Of course, when you mention February, people immediately think of Valentines Day. There are so many different activities and crafts available to celebrate this day of friendship and love. Here are some that might be of interest to you.
Valentines Sight words and bingo
Valentines Day Math And Language Games
Numbers And Number Words Match
Themed Place Value Practice
Do you celebrate the hundredth day of school? I know that this is a popular celebration at many elementary schools where I live. It is a day to do everything "Hundreds". At schools that I worked at, we would have tables set out in the hallways to display collections of a hundred. Primary classes would sometimes get together to do activities as well. Here is an activity resource that might be of interest for One Hundred Days at School.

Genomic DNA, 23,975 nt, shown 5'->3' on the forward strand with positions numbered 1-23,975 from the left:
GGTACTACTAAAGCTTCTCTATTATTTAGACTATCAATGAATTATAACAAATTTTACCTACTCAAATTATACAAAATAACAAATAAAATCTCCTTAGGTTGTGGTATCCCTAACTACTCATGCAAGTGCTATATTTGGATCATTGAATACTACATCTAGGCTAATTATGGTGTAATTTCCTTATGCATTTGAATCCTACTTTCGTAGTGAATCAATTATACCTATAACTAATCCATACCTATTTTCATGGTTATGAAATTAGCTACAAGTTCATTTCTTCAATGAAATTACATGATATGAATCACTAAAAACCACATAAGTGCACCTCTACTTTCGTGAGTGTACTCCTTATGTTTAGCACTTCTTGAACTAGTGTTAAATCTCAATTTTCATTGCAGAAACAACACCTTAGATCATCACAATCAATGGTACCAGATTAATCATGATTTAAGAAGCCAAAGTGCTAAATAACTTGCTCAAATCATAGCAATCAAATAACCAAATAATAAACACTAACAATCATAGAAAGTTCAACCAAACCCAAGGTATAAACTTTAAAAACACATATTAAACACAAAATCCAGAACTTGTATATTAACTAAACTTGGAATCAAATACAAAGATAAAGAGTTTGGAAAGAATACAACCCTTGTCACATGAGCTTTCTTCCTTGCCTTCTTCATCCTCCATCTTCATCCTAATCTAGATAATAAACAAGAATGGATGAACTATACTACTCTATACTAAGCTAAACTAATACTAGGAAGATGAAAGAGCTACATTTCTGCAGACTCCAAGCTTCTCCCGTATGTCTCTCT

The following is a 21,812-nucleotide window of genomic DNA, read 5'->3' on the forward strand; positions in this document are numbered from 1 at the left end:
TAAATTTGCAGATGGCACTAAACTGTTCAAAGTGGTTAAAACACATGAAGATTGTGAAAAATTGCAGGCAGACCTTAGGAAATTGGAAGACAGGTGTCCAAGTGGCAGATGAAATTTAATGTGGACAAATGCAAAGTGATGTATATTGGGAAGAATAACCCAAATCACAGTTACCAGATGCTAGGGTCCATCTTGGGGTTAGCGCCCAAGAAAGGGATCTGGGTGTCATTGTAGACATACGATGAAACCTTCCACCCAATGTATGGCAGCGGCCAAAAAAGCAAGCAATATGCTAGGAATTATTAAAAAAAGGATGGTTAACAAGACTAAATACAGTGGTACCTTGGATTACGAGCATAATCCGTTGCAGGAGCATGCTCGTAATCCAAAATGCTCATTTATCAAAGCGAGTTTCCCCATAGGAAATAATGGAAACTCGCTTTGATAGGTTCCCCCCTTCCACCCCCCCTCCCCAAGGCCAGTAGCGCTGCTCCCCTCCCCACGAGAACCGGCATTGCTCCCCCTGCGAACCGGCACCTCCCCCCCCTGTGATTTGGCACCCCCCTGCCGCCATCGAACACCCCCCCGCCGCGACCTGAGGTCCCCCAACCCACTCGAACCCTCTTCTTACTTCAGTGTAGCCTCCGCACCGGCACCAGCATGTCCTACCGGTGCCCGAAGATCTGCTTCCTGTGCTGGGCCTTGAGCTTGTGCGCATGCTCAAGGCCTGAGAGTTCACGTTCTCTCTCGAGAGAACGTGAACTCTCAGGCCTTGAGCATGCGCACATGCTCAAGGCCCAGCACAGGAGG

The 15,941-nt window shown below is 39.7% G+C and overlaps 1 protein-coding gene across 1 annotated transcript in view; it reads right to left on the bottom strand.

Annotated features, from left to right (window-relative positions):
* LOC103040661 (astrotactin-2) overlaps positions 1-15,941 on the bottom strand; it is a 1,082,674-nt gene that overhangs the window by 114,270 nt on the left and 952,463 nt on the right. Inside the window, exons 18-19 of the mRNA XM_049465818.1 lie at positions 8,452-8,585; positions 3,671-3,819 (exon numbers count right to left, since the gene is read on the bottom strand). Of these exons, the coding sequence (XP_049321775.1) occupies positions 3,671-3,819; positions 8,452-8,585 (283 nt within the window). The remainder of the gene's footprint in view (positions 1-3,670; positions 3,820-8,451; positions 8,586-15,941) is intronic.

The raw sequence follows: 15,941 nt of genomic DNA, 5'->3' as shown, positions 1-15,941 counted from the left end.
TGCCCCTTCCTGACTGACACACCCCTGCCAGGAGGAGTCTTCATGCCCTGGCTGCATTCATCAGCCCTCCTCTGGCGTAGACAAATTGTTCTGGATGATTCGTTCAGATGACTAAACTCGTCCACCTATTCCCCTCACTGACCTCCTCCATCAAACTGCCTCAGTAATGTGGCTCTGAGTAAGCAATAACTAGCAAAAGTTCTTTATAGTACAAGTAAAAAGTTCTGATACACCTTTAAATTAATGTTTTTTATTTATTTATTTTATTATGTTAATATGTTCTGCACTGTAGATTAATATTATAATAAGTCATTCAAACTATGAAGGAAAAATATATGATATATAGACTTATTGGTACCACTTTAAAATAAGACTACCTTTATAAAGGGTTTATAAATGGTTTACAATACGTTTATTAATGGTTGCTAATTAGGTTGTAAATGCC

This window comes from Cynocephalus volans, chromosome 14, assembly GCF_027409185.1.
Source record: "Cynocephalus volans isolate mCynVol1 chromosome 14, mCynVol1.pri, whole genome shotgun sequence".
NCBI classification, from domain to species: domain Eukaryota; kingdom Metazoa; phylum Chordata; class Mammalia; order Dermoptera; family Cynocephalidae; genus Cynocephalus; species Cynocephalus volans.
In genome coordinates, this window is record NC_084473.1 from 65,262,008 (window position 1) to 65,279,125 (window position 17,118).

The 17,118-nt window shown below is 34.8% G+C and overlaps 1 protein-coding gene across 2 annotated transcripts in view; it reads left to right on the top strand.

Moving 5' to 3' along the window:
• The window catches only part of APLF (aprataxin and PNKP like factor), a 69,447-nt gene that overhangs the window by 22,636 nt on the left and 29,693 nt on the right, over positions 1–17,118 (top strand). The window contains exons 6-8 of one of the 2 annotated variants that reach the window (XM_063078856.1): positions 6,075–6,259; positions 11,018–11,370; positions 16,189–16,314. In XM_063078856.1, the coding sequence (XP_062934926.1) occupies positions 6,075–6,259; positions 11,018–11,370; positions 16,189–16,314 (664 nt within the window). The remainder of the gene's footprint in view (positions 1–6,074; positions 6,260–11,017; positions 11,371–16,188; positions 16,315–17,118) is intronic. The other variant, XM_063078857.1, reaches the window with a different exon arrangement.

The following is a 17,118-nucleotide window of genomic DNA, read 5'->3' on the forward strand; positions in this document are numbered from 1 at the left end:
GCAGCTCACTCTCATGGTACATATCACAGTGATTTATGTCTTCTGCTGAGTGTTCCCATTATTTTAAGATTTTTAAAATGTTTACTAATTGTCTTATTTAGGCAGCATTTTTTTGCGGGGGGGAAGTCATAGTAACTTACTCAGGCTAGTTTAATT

Well, there you have it. A bunch of ideas and resources to make your special days fun for your students. I hope you enjoy these days of celebration.
Hopes and dreams changed by the unexpected
Two years ago we headed into the New Year with hopes and dreams for an exciting year ahead. No one was ready for the change that happened in March of 2020. All of a sudden, we were thrown into unknown territory and a completely different way of teaching. There was lots of uncertainty and we were overwhelmed with learning how to navigate this new world. Teachers, students, colleagues, parents, and the community at large were worried, scrambling to figure out how to work virtually, scared of the unknown. and wondering how to stay safe.